• Fri, Jan 11 2013

I Stalk The List Of Children That Need To Be Adopted In My State

adoptionThere are 82 children and sibling groups available for adoption in my state. They range in ages from 4 to 17, with the majority in the early teen range. They’re pretty evenly distributed between males and females, with a slight edge going to the boys. I’ve begun to memorize their names, their faces, their hobbies. Almost every day for weeks, I’ve been scanning through the lists of kids in my state who would like to be adopted.

Just before Christmas, I found out that I would never be able to conceive the child my husband and I were hoping to have. Almost immediately after we shared this news, friends, family, and more than a few readers suggested that we look into adopting a child, giving a child in need a home.

To be honest, adoption is something that my husband and I had already been considering for quite a while. It’s not something I often discussed because I don’t believe that those suffering with infertility should just be pushed towards adoption, as if the two choices are basically the same thing, or could be used as substitutes for one another. Adoption is its own important, complex and wonderful choice.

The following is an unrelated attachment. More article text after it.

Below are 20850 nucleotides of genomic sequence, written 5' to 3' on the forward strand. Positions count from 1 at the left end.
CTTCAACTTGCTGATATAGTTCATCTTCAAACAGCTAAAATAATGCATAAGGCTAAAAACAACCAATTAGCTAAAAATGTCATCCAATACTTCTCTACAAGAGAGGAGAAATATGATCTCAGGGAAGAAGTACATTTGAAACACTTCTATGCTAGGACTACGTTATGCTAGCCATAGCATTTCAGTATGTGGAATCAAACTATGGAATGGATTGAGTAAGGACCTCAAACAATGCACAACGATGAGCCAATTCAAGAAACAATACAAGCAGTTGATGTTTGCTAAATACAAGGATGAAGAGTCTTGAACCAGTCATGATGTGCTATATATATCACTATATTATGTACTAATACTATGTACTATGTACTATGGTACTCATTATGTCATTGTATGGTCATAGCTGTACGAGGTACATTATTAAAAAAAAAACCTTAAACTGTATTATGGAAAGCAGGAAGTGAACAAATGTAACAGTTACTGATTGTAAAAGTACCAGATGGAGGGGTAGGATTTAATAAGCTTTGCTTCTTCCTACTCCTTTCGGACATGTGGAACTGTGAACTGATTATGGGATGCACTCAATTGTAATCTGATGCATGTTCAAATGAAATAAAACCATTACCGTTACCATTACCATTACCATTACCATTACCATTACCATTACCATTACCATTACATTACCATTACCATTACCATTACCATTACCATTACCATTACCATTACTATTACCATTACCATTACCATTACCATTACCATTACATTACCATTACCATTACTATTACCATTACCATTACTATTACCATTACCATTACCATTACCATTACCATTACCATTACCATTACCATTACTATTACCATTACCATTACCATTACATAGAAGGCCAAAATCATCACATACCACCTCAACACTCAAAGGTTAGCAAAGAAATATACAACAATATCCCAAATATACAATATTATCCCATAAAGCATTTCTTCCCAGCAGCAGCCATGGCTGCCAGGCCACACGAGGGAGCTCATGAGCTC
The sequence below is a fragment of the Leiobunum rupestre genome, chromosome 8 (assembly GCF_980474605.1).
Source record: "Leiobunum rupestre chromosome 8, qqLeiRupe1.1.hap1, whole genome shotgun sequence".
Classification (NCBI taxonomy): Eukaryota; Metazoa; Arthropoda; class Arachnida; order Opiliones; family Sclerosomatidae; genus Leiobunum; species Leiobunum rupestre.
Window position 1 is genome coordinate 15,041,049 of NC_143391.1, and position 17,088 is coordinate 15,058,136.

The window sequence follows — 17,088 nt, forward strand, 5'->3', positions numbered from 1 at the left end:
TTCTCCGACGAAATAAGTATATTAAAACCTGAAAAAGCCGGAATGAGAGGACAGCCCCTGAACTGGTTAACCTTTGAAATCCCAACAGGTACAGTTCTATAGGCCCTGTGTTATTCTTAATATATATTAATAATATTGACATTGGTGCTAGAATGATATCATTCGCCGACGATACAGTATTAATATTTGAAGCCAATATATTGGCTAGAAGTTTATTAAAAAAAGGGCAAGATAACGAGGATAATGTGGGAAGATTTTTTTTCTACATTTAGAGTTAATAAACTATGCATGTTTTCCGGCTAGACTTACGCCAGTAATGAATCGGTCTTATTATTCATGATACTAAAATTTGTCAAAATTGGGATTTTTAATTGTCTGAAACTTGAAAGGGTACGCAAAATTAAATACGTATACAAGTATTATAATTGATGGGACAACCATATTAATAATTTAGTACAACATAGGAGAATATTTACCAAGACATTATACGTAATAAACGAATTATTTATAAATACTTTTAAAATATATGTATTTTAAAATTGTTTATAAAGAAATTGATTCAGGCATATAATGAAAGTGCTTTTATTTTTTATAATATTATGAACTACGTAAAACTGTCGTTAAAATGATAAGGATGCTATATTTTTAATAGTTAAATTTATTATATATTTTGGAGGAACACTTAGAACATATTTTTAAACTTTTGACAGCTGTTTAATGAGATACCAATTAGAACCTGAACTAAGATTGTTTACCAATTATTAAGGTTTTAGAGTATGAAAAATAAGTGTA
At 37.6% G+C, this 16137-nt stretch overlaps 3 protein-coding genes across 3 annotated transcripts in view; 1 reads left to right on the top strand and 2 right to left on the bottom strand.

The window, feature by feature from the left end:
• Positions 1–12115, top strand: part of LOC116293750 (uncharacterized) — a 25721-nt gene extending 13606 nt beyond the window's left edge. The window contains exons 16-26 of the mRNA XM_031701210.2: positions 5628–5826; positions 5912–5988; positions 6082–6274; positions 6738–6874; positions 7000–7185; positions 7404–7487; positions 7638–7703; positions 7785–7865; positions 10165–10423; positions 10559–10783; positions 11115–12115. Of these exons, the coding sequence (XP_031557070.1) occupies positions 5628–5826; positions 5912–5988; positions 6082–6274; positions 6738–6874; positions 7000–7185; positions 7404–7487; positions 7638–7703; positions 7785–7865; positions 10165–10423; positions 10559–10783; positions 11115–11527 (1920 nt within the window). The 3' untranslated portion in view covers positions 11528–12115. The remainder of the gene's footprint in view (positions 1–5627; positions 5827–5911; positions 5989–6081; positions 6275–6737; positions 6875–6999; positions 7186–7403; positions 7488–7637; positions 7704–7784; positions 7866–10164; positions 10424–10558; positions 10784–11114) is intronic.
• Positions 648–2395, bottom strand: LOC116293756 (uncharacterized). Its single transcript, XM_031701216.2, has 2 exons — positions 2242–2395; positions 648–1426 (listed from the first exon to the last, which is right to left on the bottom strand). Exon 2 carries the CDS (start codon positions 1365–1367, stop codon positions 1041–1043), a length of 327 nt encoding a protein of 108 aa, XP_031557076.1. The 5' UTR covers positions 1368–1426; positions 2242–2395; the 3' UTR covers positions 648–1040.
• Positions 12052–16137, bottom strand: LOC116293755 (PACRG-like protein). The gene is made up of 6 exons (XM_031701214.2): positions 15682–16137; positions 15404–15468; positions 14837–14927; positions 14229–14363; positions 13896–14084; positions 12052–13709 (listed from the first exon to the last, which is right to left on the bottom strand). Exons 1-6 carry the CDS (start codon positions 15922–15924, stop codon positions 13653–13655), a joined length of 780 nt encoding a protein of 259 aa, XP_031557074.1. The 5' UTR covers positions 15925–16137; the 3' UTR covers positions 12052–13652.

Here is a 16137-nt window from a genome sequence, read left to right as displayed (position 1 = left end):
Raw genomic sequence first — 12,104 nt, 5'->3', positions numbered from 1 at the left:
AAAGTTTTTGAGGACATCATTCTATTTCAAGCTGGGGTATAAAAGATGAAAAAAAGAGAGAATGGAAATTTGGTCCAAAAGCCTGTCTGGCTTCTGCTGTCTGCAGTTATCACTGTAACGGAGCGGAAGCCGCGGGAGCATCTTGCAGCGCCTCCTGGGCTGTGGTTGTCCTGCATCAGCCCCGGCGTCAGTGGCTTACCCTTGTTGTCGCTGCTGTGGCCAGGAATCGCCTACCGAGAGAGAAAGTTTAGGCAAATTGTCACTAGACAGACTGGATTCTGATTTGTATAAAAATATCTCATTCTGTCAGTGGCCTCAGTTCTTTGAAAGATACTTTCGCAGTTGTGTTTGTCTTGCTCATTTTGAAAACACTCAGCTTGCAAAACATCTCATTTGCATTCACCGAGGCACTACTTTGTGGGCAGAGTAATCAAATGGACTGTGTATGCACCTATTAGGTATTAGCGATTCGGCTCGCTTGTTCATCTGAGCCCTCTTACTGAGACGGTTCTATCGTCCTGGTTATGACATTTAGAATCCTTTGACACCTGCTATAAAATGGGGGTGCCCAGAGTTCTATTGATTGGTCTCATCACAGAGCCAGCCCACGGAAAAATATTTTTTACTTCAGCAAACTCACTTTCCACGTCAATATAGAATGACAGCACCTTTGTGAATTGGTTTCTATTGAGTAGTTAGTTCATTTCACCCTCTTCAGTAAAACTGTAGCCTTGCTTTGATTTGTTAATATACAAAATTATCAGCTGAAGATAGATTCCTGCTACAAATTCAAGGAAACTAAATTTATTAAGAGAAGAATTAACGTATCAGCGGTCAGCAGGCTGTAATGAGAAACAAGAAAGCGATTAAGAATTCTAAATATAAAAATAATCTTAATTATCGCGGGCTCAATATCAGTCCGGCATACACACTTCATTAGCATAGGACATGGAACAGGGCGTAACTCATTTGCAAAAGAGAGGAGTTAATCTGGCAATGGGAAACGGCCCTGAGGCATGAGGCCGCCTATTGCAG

However, I would be lying if I did not acknowledge that it’s a choice I’m considering with more thoughtfulness ever since I found out that we couldn’t get pregnant. There’s something about the loss of that possible future child that leads me to find solace scrolling through the names and faces of other children, ones that we might have an opportunity to bring into our family.

I don’t like to consider that I’m stalking children on an adoption website, but it’s really the truth. I check in on them, hoping that their names have been removed from the list and that they are on their way to good homes. I worry about how long they were sitting on that list before I started checking in on them.